Valparaiso enjoyed its first winning season in 1993-94 — Scott’s first on his father’s staff. The Crusaders won at least 20 games each of the next five seasons and seven of eight seasons before Homer retired following the 2001-02 campaign. Scott was named as his father’s successor and led Valparaiso to a 20-11 record in his first year as a head coach.

But Scott’s time in his father’s footsteps was short lived as Baylor hired the budding legend in August 2003.

Baylor’s turnaround has surprised virtually everyone in the college basketball world — except Scott, whose belief, vision and expectation from the very beginning was to build a Big 12 Conference champion and perennial national champion threat program in Waco.

“My dad is always very positive and optimistic, and the glass was half-full,” Scott says. “That’s the personality I inherited from him. If you can win the Big 12, you can win the national championship.”

"Each and every year, we want our players to grow academically and athletically, but also spiritually and in character.”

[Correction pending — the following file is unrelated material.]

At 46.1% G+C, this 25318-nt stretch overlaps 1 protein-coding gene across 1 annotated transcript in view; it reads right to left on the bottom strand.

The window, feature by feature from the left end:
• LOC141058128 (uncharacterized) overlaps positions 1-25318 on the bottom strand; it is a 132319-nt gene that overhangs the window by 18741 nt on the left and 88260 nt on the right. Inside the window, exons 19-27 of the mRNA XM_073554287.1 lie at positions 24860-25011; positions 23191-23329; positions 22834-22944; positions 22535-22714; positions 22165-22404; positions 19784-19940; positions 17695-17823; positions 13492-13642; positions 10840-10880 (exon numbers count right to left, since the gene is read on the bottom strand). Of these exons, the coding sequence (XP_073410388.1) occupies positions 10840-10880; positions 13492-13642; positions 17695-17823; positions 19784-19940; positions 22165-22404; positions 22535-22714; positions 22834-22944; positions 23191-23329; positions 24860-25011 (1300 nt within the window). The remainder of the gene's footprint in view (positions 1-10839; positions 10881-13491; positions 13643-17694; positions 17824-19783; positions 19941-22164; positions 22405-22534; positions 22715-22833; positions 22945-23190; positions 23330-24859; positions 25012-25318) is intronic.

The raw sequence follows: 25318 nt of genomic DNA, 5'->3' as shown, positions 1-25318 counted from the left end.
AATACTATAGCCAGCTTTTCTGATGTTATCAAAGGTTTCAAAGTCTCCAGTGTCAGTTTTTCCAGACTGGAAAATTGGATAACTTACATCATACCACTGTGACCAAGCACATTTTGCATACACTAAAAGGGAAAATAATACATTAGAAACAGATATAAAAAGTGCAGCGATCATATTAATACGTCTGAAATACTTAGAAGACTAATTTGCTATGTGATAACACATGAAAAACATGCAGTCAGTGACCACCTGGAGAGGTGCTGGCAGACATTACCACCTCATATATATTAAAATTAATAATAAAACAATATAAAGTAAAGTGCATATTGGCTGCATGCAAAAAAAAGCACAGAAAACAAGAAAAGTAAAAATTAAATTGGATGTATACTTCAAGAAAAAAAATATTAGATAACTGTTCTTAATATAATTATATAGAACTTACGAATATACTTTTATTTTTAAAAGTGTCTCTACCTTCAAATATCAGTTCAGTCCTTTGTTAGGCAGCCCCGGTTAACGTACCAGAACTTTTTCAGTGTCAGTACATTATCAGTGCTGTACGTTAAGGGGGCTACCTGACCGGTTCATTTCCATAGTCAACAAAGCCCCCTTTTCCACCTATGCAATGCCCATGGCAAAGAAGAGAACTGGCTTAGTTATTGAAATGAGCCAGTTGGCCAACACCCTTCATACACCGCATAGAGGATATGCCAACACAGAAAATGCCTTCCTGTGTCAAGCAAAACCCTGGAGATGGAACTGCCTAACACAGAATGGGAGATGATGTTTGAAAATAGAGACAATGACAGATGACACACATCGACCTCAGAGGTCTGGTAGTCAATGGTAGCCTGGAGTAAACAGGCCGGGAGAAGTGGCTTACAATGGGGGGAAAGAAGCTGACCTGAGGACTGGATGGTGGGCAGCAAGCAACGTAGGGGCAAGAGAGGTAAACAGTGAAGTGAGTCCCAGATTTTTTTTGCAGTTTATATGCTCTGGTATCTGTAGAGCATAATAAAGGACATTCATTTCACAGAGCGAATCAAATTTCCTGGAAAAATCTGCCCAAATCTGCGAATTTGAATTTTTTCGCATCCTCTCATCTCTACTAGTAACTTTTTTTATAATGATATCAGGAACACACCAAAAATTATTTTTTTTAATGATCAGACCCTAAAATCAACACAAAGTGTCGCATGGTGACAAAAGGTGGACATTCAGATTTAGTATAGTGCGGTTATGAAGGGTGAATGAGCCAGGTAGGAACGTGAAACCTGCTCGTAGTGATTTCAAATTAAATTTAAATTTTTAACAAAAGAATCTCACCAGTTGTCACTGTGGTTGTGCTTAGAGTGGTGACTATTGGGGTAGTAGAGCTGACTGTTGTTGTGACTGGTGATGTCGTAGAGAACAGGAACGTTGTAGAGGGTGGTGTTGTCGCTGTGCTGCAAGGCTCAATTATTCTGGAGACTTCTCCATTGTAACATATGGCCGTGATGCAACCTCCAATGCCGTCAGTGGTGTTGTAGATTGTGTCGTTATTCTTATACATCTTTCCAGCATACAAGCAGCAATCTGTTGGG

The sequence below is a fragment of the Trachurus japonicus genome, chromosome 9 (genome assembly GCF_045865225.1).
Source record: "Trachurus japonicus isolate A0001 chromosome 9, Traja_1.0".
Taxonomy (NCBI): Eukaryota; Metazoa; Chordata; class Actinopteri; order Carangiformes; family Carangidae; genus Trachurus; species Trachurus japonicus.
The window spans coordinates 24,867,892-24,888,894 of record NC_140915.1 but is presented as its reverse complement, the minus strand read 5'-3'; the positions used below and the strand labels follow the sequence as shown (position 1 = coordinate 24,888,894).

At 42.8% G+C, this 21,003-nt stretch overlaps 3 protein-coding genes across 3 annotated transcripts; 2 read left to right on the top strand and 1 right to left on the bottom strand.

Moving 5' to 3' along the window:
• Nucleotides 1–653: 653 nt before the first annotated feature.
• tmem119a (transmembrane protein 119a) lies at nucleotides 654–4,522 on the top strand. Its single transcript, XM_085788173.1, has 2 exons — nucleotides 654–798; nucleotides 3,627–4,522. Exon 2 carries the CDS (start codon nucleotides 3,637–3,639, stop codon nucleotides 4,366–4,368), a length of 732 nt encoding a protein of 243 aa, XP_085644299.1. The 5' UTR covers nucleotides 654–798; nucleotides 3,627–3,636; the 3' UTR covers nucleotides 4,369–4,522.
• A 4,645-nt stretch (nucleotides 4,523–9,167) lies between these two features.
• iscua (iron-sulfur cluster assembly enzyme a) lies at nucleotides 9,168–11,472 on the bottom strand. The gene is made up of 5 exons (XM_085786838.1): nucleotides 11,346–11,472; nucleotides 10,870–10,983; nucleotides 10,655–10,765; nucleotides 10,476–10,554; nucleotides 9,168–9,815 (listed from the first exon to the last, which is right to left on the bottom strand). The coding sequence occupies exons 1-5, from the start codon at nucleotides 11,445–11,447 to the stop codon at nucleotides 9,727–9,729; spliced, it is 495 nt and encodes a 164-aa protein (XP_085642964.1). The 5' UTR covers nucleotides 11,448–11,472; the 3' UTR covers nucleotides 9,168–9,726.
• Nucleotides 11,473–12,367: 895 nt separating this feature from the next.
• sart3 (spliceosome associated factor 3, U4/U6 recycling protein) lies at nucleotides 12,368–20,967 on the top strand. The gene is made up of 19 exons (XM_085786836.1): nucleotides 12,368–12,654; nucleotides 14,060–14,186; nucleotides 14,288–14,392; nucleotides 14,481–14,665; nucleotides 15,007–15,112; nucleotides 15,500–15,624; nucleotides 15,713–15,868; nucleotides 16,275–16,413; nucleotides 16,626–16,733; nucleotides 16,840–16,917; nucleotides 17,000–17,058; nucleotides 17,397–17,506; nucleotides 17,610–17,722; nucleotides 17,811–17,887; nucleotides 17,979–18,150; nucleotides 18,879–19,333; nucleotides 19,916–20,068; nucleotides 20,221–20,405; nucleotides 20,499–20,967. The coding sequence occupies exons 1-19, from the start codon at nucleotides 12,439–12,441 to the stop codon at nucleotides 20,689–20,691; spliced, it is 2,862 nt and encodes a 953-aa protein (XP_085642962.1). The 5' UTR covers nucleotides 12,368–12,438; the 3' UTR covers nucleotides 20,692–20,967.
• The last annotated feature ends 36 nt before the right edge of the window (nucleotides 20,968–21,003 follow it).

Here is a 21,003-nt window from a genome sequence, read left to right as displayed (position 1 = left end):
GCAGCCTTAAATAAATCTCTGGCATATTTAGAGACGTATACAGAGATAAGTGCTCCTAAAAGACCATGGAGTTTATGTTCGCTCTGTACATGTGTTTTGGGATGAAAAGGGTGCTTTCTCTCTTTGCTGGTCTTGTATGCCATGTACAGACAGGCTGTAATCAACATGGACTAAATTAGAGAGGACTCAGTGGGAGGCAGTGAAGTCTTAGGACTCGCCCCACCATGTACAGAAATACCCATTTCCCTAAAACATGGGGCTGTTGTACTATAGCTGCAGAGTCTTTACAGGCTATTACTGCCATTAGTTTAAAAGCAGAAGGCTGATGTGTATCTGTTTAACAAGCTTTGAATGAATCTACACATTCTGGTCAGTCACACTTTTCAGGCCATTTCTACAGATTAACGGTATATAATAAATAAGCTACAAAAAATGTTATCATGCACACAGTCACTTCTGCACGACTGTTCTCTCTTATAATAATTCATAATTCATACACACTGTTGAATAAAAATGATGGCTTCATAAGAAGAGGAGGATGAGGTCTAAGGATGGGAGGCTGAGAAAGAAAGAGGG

Scott Drew built a culture of joy, family and commitment to each other and that has become a staple at Baylor. It was something he brought with him from his days sharing the gym with his father and brother at Valparaiso.

Top: Longtime assistant coach Jerome Tang (left) and Scott Drew talking during pregame warmups. Bottom: Baylor AD Mack Rhoades (left), Drew and Baylor Deputy AD Dawn Rogers (right) celebrate Drew’s 300th win at Baylor — Nov. 17, 2017.

“We spend so much time with our players and staff. If you’re not with people that you love, life’s too short to be with people you don’t want to be around,” he says. “You play and compete harder for people that you love than the ones that you don’t.”